OK. Now, let’s take a look at some reasons Apple shouldn’t offer an iPad Mini:
It Ain’t Broke, Don’t Fix It
Apple’s iPad currently dominates the tablet market the way it is in now. Yes, the Amazon Kindle Fire has been relatively successful--the first “Android” tablet to achieve any sales worth talking about--but it is hardly a threat at this point.
Initial reviews of the Galaxy Nexus 7 indicate that it’s a compelling gadget…for those in the market for a smaller, cheaper tablet. The question is, “How big is that market, and is it worth chasing?”
Apple already offers a cheaper tablet by continuing to sell the older iPad 2 for $400--$100 less than the entry-level New iPad. It seems premature for Apple to bother developing and selling a device that might cannibalize sales of the full-sized iPad, and possibly cut into profits.
As it is, popular apps like Facebook and LinkedIn seemed to take forever to accommodate the iPad display. Google just announced an iPad version of the Google+ app will be coming soon, and other apps like Path and Pinterest sorely need an iPad version, but don’t yet offer one.
Developers would have to modify existing apps to accommodate the new screen size, or develop new apps specific to the iPad Mini display. Magnifying an app designed for the smaller iPhone display results in a poor, grainy experience, and users get frustrated waiting for apps to be developed for the iPad display.
Introducing a third size would complicate matters even further for both developers and users.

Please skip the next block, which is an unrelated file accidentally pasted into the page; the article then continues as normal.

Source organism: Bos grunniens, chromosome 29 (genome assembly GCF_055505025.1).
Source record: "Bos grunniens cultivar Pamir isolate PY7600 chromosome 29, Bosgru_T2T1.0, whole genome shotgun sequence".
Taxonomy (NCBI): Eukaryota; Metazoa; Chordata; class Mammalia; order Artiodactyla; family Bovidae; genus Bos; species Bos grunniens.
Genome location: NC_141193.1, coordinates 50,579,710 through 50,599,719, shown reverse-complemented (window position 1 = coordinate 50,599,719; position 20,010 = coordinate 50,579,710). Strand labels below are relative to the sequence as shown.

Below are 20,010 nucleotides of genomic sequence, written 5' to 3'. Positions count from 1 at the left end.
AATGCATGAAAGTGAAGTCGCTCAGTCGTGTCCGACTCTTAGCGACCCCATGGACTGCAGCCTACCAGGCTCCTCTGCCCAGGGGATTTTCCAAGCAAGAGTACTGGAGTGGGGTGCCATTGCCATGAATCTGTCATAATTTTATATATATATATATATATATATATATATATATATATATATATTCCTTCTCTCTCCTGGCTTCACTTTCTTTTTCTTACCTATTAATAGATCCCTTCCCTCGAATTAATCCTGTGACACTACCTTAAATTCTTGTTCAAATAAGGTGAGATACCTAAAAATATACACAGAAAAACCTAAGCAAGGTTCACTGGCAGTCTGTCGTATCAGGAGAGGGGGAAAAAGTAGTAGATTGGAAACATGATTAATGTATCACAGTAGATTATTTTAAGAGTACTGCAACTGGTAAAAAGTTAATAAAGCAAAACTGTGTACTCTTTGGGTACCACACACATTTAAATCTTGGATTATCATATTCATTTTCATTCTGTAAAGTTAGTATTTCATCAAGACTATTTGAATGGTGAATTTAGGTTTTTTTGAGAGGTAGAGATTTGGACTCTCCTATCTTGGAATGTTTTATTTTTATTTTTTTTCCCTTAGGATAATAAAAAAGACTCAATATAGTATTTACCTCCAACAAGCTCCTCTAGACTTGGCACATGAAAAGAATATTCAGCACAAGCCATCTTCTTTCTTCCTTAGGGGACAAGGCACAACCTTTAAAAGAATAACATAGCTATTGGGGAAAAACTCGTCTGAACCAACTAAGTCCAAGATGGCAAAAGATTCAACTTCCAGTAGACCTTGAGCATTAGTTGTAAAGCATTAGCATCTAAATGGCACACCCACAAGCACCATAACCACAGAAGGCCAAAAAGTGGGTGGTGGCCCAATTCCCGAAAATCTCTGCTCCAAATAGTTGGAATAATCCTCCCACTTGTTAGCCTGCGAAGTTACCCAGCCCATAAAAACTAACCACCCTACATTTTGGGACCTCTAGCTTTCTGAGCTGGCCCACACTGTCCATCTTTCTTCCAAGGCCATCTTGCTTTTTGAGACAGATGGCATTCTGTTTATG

Too Many Devices
The iPad Mini concept is a solution for a problem that doesn’t really exist. It can’t actually replace the iPhone or the iPad--or a smartphone and larger tablet if you want to look at it from outside of the sphere of iOS products--which means you’d sort of need all three.
Nobody is going to give up their iPhone or smartphone in favor of a 7-inch tablet. If tablet sales to date are any indication, the vast majority of users would rather have a larger tablet than a 7-inch version. If users aren’t willing to give up the larger tablet in exchange for the smaller one, that means they’d end up with all three devices.
With all three devices at your disposal, there seem to be relatively few scenarios where the iPad Mini would be the best choice. That leaves an iPad Mini as an unnecessary, decadent addition to the mix.
It’s hard to ignore the constant, persistent rumors and speculation that a smaller iPad is imminent, but there are also a number of reasons it would be a bad idea for Apple to pander to that market. What do you think?